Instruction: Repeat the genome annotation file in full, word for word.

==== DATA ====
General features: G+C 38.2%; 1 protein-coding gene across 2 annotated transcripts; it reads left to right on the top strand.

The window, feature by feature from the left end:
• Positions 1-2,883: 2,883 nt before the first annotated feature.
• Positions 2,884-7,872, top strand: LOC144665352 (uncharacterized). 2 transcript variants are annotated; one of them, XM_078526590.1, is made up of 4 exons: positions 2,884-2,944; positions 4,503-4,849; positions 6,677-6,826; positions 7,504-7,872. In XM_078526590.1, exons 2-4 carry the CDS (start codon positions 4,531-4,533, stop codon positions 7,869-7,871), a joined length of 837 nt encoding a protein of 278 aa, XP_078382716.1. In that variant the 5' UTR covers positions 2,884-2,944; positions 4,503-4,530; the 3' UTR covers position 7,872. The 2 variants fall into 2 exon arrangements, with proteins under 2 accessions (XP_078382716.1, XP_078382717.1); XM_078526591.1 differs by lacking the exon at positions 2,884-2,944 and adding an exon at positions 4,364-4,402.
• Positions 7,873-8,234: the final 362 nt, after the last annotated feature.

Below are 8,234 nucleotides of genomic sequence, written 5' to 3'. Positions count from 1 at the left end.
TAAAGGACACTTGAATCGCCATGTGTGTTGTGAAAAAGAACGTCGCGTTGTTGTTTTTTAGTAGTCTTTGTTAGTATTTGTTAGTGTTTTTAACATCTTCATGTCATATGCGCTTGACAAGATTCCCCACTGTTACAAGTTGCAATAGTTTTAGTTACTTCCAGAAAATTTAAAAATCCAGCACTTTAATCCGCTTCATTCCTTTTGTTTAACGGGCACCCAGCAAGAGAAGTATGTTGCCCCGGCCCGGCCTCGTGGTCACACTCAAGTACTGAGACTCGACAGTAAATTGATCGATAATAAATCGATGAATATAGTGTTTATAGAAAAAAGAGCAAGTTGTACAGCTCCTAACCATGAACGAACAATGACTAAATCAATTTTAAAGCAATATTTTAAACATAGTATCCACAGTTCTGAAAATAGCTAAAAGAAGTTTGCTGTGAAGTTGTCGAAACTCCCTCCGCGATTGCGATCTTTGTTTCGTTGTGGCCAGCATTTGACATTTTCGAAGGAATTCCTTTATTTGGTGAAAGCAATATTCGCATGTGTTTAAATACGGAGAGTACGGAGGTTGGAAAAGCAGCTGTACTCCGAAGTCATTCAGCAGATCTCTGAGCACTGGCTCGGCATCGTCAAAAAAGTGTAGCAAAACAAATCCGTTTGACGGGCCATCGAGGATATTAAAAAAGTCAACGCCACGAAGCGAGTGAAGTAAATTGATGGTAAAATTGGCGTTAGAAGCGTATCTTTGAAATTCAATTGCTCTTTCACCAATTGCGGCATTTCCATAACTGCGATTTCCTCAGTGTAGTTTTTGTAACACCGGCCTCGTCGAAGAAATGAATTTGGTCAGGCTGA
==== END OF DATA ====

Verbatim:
General features: G+C 38.2%; 1 protein-coding gene across 2 annotated transcripts; it reads left to right on the top strand.

The window, feature by feature from the left end:
• Positions 1-2,883: 2,883 nt before the first annotated feature.
• Positions 2,884-7,872, top strand: LOC144665352 (uncharacterized). 2 transcript variants are annotated; one of them, XM_078526590.1, is made up of 4 exons: positions 2,884-2,944; positions 4,503-4,849; positions 6,677-6,826; positions 7,504-7,872. In XM_078526590.1, exons 2-4 carry the CDS (start codon positions 4,531-4,533, stop codon positions 7,869-7,871), a joined length of 837 nt encoding a protein of 278 aa, XP_078382716.1. In that variant the 5' UTR covers positions 2,884-2,944; positions 4,503-4,530; the 3' UTR covers position 7,872. The 2 variants fall into 2 exon arrangements, with proteins under 2 accessions (XP_078382716.1, XP_078382717.1); XM_078526591.1 differs by lacking the exon at positions 2,884-2,944 and adding an exon at positions 4,364-4,402.
• Positions 7,873-8,234: the final 362 nt, after the last annotated feature.

Below are 8,234 nucleotides of genomic sequence, written 5' to 3'. Positions count from 1 at the left end.
TAAAGGACACTTGAATCGCCATGTGTGTTGTGAAAAAGAACGTCGCGTTGTTGTTTTTTAGTAGTCTTTGTTAGTATTTGTTAGTGTTTTTAACATCTTCATGTCATATGCGCTTGACAAGATTCCCCACTGTTACAAGTTGCAATAGTTTTAGTTACTTCCAGAAAATTTAAAAATCCAGCACTTTAATCCGCTTCATTCCTTTTGTTTAACGGGCACCCAGCAAGAGAAGTATGTTGCCCCGGCCCGGCCTCGTGGTCACACTCAAGTACTGAGACTCGACAGTAAATTGATCGATAATAAATCGATGAATATAGTGTTTATAGAAAAAAGAGCAAGTTGTACAGCTCCTAACCATGAACGAACAATGACTAAATCAATTTTAAAGCAATATTTTAAACATAGTATCCACAGTTCTGAAAATAGCTAAAAGAAGTTTGCTGTGAAGTTGTCGAAACTCCCTCCGCGATTGCGATCTTTGTTTCGTTGTGGCCAGCATTTGACATTTTCGAAGGAATTCCTTTATTTGGTGAAAGCAATATTCGCATGTGTTTAAATACGGAGAGTACGGAGGTTGGAAAAGCAGCTGTACTCCGAAGTCATTCAGCAGATCTCTGAGCACTGGCTCGGCATCGTCAAAAAAGTGTAGCAAAACAAATCCGTTTGACGGGCCATCGAGGATATTAAAAAAGTCAACGCCACGAAGCGAGTGAAGTAAATTGATGGTAAAATTGGCGTTAGAAGCGTATCTTTGAAATTCAATTGCTCTTTCACCAATTGCGGCATTTCCATAACTGCGATTTCCTCAGTGTAGTTTTTGTAACACCGGCCTCGTCGAAGAAATGAATTTGGTCAGGCTGA